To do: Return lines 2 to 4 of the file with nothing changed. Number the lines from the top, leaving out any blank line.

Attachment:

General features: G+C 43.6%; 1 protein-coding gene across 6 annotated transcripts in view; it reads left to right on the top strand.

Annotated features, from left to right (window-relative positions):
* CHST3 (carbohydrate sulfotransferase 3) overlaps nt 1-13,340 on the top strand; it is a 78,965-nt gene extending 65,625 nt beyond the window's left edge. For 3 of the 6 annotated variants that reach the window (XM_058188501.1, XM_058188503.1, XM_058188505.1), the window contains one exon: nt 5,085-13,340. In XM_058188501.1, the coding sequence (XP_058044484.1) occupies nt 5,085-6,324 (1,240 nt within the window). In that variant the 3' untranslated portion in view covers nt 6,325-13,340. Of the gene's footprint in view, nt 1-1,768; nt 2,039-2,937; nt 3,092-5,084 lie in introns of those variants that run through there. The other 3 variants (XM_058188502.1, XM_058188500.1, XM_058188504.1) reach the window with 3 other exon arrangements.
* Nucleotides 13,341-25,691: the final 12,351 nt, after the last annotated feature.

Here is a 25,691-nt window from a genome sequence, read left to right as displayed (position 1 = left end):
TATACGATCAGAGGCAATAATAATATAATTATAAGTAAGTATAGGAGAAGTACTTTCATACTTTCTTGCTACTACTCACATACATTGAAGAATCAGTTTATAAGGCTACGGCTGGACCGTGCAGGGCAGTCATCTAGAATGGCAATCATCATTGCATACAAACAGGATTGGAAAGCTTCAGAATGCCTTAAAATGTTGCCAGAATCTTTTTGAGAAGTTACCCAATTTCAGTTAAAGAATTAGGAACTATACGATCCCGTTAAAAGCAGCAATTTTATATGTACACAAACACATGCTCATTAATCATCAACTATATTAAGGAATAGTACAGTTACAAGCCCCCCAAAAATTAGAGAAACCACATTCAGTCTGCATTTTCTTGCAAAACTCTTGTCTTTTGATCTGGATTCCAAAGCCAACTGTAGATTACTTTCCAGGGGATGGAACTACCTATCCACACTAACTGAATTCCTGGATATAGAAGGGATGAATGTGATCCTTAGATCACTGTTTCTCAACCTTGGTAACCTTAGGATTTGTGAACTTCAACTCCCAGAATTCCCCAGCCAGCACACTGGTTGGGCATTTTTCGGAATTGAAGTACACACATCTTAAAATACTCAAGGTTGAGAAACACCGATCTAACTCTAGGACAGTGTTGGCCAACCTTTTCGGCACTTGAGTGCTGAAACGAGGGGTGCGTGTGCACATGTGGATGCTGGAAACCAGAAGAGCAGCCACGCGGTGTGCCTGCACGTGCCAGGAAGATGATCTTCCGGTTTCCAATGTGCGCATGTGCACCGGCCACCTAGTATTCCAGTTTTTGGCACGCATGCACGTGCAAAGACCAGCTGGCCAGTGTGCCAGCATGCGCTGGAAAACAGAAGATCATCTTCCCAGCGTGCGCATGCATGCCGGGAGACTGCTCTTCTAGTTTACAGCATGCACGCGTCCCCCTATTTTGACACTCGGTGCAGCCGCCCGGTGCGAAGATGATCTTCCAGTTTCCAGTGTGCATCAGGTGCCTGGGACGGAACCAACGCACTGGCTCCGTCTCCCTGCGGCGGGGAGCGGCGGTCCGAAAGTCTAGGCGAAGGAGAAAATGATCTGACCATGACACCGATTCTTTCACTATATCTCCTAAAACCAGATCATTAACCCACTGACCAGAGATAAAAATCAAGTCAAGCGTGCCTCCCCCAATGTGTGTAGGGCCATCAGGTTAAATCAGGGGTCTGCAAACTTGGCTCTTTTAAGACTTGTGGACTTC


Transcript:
Annotated features, from left to right (window-relative positions):
* CHST3 (carbohydrate sulfotransferase 3) overlaps nt 1-13,340 on the top strand; it is a 78,965-nt gene extending 65,625 nt beyond the window's left edge. For 3 of the 6 annotated variants that reach the window (XM_058188501.1, XM_058188503.1, XM_058188505.1), the window contains one exon: nt 5,085-13,340. In XM_058188501.1, the coding sequence (XP_058044484.1) occupies nt 5,085-6,324 (1,240 nt within the window). In that variant the 3' untranslated portion in view covers nt 6,325-13,340. Of the gene's footprint in view, nt 1-1,768; nt 2,039-2,937; nt 3,092-5,084 lie in introns of those variants that run through there. The other 3 variants (XM_058188502.1, XM_058188500.1, XM_058188504.1) reach the window with 3 other exon arrangements.
* Nucleotides 13,341-25,691: the final 12,351 nt, after the last annotated feature.